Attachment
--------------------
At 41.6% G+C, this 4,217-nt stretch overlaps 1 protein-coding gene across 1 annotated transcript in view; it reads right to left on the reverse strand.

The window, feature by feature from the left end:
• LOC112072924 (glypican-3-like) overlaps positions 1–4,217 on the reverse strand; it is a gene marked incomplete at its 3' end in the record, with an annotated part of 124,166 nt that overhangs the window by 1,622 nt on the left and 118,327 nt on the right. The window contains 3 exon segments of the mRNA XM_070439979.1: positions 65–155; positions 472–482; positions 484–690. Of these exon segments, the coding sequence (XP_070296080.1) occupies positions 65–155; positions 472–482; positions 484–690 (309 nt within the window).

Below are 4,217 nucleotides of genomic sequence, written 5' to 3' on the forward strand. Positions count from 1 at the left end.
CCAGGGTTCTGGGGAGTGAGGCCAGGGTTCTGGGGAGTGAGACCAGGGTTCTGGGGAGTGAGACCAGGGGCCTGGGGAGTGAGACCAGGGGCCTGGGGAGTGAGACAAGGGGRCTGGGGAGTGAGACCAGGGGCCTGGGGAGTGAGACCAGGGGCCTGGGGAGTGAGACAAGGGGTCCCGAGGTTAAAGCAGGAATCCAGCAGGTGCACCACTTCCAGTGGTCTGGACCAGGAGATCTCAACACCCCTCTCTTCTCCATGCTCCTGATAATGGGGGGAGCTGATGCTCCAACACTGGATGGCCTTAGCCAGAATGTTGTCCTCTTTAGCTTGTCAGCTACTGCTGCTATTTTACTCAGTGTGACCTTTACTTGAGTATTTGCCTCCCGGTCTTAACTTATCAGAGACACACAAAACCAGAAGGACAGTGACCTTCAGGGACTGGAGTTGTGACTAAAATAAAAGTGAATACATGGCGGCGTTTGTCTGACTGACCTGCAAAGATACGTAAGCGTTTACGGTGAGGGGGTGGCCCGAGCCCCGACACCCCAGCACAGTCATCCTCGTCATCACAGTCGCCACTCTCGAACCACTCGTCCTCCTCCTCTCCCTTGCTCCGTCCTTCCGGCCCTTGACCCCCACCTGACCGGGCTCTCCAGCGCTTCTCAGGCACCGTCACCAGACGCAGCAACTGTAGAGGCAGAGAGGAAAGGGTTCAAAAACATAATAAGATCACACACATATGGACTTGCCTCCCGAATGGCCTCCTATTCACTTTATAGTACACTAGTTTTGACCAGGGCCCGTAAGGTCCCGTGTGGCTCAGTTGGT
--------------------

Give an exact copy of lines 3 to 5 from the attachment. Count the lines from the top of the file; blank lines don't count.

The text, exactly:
• LOC112072924 (glypican-3-like) overlaps positions 1–4,217 on the reverse strand; it is a gene marked incomplete at its 3' end in the record, with an annotated part of 124,166 nt that overhangs the window by 1,622 nt on the left and 118,327 nt on the right. The window contains 3 exon segments of the mRNA XM_070439979.1: positions 65–155; positions 472–482; positions 484–690. Of these exon segments, the coding sequence (XP_070296080.1) occupies positions 65–155; positions 472–482; positions 484–690 (309 nt within the window).

Below are 4,217 nucleotides of genomic sequence, written 5' to 3' on the forward strand. Positions count from 1 at the left end.
CCAGGGTTCTGGGGAGTGAGGCCAGGGTTCTGGGGAGTGAGACCAGGGTTCTGGGGAGTGAGACCAGGGGCCTGGGGAGTGAGACCAGGGGCCTGGGGAGTGAGACAAGGGGRCTGGGGAGTGAGACCAGGGGCCTGGGGAGTGAGACCAGGGGCCTGGGGAGTGAGACAAGGGGTCCCGAGGTTAAAGCAGGAATCCAGCAGGTGCACCACTTCCAGTGGTCTGGACCAGGAGATCTCAACACCCCTCTCTTCTCCATGCTCCTGATAATGGGGGGAGCTGATGCTCCAACACTGGATGGCCTTAGCCAGAATGTTGTCCTCTTTAGCTTGTCAGCTACTGCTGCTATTTTACTCAGTGTGACCTTTACTTGAGTATTTGCCTCCCGGTCTTAACTTATCAGAGACACACAAAACCAGAAGGACAGTGACCTTCAGGGACTGGAGTTGTGACTAAAATAAAAGTGAATACATGGCGGCGTTTGTCTGACTGACCTGCAAAGATACGTAAGCGTTTACGGTGAGGGGGTGGCCCGAGCCCCGACACCCCAGCACAGTCATCCTCGTCATCACAGTCGCCACTCTCGAACCACTCGTCCTCCTCCTCTCCCTTGCTCCGTCCTTCCGGCCCTTGACCCCCACCTGACCGGGCTCTCCAGCGCTTCTCAGGCACCGTCACCAGACGCAGCAACTGTAGAGGCAGAGAGGAAAGGGTTCAAAAACATAATAAGATCACACACATATGGACTTGCCTCCCGAATGGCCTCCTATTCACTTTATAGTACACTAGTTTTGACCAGGGCCCGTAAGGTCCCGTGTGGCTCAGTTGGT